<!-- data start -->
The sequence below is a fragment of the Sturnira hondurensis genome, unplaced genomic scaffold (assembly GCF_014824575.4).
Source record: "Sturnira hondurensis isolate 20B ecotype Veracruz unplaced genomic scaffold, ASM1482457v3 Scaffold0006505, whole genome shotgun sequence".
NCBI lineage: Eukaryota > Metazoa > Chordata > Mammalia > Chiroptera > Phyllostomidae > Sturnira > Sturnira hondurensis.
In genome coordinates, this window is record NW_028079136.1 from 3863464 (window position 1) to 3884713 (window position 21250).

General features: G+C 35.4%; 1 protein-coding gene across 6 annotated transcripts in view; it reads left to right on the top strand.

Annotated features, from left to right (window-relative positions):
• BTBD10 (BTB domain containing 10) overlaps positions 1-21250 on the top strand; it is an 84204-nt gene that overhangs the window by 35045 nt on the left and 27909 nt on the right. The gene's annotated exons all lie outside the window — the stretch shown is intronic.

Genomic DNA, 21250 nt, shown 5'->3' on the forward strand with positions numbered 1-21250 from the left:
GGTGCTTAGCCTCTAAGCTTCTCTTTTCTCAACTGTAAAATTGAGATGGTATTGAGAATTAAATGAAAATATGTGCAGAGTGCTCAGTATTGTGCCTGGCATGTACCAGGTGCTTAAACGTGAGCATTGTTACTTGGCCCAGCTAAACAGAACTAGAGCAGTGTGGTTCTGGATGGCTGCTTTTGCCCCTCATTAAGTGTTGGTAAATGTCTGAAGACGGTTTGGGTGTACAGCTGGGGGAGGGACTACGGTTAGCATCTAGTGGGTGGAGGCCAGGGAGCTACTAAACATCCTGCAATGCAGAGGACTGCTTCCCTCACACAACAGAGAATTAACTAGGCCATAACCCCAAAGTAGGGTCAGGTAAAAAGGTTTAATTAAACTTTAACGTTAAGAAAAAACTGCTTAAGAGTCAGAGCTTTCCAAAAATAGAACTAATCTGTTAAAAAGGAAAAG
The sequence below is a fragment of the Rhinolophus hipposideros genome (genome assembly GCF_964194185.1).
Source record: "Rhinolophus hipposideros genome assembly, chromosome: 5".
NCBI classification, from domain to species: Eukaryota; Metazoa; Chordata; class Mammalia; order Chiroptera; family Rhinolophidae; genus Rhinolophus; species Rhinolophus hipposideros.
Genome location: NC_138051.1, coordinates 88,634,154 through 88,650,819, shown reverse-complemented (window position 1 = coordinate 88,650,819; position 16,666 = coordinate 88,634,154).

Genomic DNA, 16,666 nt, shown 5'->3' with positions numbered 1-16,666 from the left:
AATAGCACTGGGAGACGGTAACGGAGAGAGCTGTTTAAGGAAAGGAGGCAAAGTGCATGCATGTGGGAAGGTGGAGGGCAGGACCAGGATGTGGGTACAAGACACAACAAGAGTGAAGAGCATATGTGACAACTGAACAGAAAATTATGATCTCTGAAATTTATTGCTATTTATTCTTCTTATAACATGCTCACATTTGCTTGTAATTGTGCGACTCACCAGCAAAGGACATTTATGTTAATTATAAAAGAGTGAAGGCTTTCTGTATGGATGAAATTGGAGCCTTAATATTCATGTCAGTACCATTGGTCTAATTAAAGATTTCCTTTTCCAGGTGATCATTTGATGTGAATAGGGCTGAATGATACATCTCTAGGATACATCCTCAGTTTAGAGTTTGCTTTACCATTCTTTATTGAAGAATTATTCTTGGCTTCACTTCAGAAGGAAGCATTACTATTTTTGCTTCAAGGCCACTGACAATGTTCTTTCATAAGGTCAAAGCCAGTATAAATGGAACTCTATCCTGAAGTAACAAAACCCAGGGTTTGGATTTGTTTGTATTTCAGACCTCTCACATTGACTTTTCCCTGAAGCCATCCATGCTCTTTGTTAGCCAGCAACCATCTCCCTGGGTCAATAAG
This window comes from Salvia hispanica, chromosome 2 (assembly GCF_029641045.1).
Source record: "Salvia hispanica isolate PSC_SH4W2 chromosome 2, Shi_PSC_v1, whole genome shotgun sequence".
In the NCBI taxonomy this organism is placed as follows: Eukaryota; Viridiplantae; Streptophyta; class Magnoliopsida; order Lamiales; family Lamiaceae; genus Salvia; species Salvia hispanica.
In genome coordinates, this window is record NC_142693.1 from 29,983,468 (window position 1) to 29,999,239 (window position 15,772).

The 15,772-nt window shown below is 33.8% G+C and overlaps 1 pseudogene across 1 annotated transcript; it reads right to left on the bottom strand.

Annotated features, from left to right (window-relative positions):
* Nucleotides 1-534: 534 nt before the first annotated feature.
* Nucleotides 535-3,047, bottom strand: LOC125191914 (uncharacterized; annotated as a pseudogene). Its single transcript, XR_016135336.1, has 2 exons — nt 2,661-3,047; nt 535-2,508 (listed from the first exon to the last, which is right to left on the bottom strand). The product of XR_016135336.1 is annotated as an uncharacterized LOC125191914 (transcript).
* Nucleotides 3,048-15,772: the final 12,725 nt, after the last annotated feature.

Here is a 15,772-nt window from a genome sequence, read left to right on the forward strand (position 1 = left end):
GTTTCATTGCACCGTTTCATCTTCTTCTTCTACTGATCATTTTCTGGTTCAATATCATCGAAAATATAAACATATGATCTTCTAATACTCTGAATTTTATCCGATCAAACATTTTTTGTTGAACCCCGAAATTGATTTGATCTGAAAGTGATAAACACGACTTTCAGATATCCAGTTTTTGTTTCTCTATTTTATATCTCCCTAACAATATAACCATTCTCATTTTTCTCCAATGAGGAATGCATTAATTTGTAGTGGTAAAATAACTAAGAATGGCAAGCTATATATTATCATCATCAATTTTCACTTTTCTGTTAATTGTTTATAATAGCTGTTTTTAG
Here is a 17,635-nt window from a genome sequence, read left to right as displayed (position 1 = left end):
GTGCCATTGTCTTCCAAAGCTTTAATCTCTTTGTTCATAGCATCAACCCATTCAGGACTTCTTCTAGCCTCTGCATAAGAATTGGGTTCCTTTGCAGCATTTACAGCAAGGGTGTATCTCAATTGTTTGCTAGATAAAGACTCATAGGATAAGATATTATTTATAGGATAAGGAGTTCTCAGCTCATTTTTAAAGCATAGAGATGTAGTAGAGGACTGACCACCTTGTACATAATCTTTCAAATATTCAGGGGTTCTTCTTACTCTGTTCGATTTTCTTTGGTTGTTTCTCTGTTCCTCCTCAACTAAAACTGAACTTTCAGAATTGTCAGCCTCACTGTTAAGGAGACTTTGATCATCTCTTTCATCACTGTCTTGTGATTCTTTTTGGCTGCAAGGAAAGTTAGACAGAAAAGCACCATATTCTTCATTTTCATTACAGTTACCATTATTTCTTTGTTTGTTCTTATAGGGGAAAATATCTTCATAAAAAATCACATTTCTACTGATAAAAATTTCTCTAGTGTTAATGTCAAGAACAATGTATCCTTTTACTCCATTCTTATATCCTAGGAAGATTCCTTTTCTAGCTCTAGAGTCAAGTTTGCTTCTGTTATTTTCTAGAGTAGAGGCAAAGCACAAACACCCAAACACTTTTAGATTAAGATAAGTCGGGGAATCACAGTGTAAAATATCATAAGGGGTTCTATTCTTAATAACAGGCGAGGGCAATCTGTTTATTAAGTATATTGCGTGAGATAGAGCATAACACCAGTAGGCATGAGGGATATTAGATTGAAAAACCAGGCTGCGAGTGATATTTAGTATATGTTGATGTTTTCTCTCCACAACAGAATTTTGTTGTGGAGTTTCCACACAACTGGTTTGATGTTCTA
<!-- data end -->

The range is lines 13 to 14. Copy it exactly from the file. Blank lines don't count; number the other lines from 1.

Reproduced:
Genome location: NC_138051.1, coordinates 88,634,154 through 88,650,819, shown reverse-complemented (window position 1 = coordinate 88,650,819; position 16,666 = coordinate 88,634,154).

Genomic DNA, 16,666 nt, shown 5'->3' with positions numbered 1-16,666 from the left: